Week 4 Notes
Week 4 Notes ANT 160
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This 5 page Class Notes was uploaded by Alexis Fulton on Wednesday February 3, 2016. The Class Notes belongs to ANT 160 at University of Kentucky taught by Renee Bonzani in Winter 2016. Since its upload, it has received 18 views. For similar materials see Cultural Diversity in the Modern World in anthropology, evolution, sphr at University of Kentucky.
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Date Created: 02/03/16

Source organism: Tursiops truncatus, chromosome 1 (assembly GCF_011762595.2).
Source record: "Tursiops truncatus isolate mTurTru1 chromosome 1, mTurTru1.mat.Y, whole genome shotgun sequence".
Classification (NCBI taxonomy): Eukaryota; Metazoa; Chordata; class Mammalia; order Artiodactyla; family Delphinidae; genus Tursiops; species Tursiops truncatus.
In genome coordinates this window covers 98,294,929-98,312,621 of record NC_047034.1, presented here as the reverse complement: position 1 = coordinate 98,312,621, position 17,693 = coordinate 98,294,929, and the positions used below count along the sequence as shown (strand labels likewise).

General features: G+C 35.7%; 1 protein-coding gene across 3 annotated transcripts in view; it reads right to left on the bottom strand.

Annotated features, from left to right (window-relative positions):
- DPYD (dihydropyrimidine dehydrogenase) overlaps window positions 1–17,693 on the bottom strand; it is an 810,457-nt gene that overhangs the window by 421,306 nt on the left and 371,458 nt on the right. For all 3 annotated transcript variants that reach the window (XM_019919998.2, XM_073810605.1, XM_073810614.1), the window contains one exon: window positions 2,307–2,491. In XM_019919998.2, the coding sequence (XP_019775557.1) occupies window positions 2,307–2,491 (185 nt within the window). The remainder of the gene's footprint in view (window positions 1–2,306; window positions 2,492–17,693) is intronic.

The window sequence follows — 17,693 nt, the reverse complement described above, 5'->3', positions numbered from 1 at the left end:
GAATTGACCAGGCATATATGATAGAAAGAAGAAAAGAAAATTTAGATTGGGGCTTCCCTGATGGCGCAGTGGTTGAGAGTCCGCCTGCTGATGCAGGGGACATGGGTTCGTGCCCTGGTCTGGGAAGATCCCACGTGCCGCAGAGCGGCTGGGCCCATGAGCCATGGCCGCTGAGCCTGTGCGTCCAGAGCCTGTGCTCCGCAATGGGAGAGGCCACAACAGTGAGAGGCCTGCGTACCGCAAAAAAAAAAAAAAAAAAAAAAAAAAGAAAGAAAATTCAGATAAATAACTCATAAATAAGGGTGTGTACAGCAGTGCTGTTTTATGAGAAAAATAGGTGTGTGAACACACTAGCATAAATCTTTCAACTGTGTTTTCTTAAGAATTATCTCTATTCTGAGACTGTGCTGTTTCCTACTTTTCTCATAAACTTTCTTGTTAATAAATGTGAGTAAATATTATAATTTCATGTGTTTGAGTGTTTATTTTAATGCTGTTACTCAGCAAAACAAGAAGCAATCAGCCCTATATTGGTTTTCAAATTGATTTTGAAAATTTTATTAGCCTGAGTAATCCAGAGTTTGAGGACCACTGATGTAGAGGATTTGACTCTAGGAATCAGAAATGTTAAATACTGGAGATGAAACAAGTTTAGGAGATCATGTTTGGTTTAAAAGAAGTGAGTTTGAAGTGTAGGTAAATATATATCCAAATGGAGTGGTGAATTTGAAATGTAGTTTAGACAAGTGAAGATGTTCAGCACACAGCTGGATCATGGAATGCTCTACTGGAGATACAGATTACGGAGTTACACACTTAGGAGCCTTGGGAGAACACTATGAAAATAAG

Dr. Renée Bonzani Lecture Outlines for ANT 160: Cultural Diversity in the Modern World Conflicts that Occur Between Indigenous/Ethnic Identities and the State Imagined ExCommunities: Race and Its Social Constructions •Definitions found in: Conrad Phillip Kottack and Kathryn A. Kozaitis. 2003. On Being Different. Diversity and Multiculturalism in the North American Mainstream. Second edition. McGrawHill, New York, NY. •Race = a culturally defined category and manner of organizing human individuals and populations based on assumed shared physical characteristics •Social race = groups assumed to have a biological basis but are actually defined in a culturally arbitrary, rather than scientific, manner. •Based on historic goals to classify all animals into groups (phylogeny). •Later used as a tripartite system during the Colonial period (late 1800 to 1900’s) to keep “white” Europeans separated from their “black” African and “yellow” Asian subjects. •Such classifications attempt to place specific groups of people into isolated distinct groups and are supposed to reflect shared genetic (genotypic) material. •However, such attempts have tended to use phenotypic traits (usually skin color) for racial classification and these are the same traits used to assign arbitrary cultural values to groups. •Racism= beliefs about categorized superiority and inferiority of socially defined groups assumed to share biological characteristics •Intrinsic racism = the belief that a perceived racial (supposed biological) difference is a sufficient reason to value one person less than the other •Stereotypes = •Race and racism: the unsustainable invention of biological racial differences. •Racial classification from the biological perspective: The invalidity of categories based on phenotypic traits. In a population, phenotypic traits vary and not all members of a population are exactly the same phenotypically. •The range of phenotypic traits of a population may change without genetic changes. •Examples •Cranial differences. •For instance the size of the cranium or other parts of the body may be related to the diet of the individual and group. For example the changes in skull form and height among children of European immigrants. 1 •Shape of the cranium may also be due to cultural practices indicating status and group membership such as occurred with the prehispanic Maya, Inca, and other indigenous groups of Central and South America. •Color of skin: it is a product of the production of a protein (melanin) that protects the body in tropical areas: 1. From ultraviolet light and skin cancer. 2. From burning and allows the body to sweat, and reduce the body temperature. 3. Protects the body from overproduction of vitamin D. •Light color is an advantage in areas with low exposure to light and production of vitamin D. Possible Reasons for Racism •To establish an ascribed hierarchy in a society not based on kinship but on a perceived physical characteristics •The need to differentiate group membership •Why? Racism is a means of restricting access to resources. •It is used to justify, explain and preserve a group’s privileged social position by declaring “the other” (other groups) innately or in other words biologically inferior. •Examples •Sports and race issues: Just plain racism and segregation explain the differences. •Culture and the environment define success in sports not biology. Physical activities, including sports which are influenced by culture, help build phenotype. Appropriate sports to play, appropriate behaviors for genders, location of growth, interests etc., all affect a person’s physical abilities. •Race and IQ: Just another form of racist justification. Variation in knowledge is cultural not biological. •IQ tests measure economic and social background and education, but nothing else. Some people may be smarter than others but this cannot be generalized to whole populations. •How do you measure intelligence? If you base it on formal knowledge that is taught, than the education of a person is being measured and there is differential access to education. •In one early study (Klineberg 1951) Native Americans from reservations did poorly on intelligence testing but with the development of better school systems their scores improved dramatically. •Race and racism are social and historical constructions. 2 •Race is situational: It is based on categorization done by someone else. It reflects relations of labor, economic relations, social relations. •Race and ethnicity both are situational. (The categorizations termed “Imagined Communities” will be covered later. These change based on the situation of the individual and group). Ideologies of Segregation • Institutional segregation: US and Institutional Segregation, race and ethnicity: a product of government policies. Example: apartheid in South Africa, USA up to the Civil Rights Act of 1964. •United States Supreme Court Cases Regarding Racism, Segregation, and Civil Rights. •See www.crmvet.org for further information. •1896. Plessy v. Ferguson ruling that sanctioned "separate but equal" segregation of the races. •1954. The Supreme Court rules on the landmark case Brown v. Board of Education of Topeka, Kansas, unanimously agreeing that segregation in public schools is unconstitutional. •1956. Buses are desegregated in Montgomery, Alabama after a boycott lead by Rev. Martin Luther King, Jr. lasts a year following Rosa Parks arrest for not giving up her seat to a white bus rider. •1963. Rev. Martin Luther King, Jr. delivers his “I Have a Dream Speech.” •1963. The 24 Amendment to the Constitution abolishes the poll tax that had occurred in 11 southern states to make it difficult for poor black and white people to vote. •1964. President Johnson signs the Civil Rights Act of 1964, which prohibits discrimination of all kinds, based on race, color, religion, or national origin. •1965. The Voting Rights Act of 1965 makes literacy tests, taxes and other hindrances to register to vote illegal. •1967. In Loving v. Virginia, the Supreme Court rules that prohibiting interracial marriage is unconstitutional. Incidentally, the film Guess Who's Coming to Dinner was released six months later (December 1967) and dealt with the subject of interracial marriage and starred Sidney 3 Poitier, Spencer Tracy, Katherine Hepburn and her niece Katherine Houghton. Directed by Stanley Kramer and written by William Rose. •1968. President Johnson signs the Civil Rights Act of 1968 prohibiting discrimination in the sale, rental, and financing of housing. •1988. Overriding President Reagan’s veto, Congress passes the Civil Rights Restoration Act, which expands the reach of nondiscrimination laws within private institutions receiving federal funds. •1991. President Bush signs the Civil Rights Act of 1991, strengthening existing civil rights laws and providing for damages in cases of intentional employment discrimination. •In the most important affirmative action decision since the 1978 Bakke case, the Supreme Court (5–4) upholds the University of Michigan Law School's policy, ruling that race can be one of many factors considered by colleges when selecting their students because it furthers "a compelling interest in obtaining the educational benefits that flow from a diverse student body." Other Issues Related to Race •Affirmative Action = •Racist Ideologies today: Ascription based on color or ethnicity. •Hypodescent = Common in the US. •The ideology of compromise: example Brazil. One’s class/status affects one’s racial classification (“money whitens”). •In this case race can change based on class membership (not found in US where race assignment stays the same regardless of class). •The category of Indian and Cabôclos. Cabôclos is a term for assimilated indigenous people in Brazil. •Example of the races you can choose from on the US 2010 Census Form 9. What is Person 1’s race? Mark K one or more boxes. White Black, African Am., or Negro American Indian or Alaska Native — Print name of enrolled or principal tribe. Asian Indian Chinese Filipino Other Asian — Print race, for example, Hmong, Laotian, Thai, Pakistani, Cambodian, and so on. C 4 Japanese Korean Vietnamese Native Hawaiian Guamanian or Chamorro Samoan Other Pacific Islander — Print race, for example, Fijian, Tongan, and so on. Some other race – Print race. From http://2010.census.gov/2010census/about/interactiveform.php see Data Explore the Form 2010 Census •Solutions: The elimination of ascribed categories. •When conflicts occur, individuals have the choice of retreating into more constrained aspects of territoriality in space and time (i.e. reassertion of ethnicity, religious identity, family values) or they can embrace notions of the state (i.e. secular or religious) in their dealings with others. 5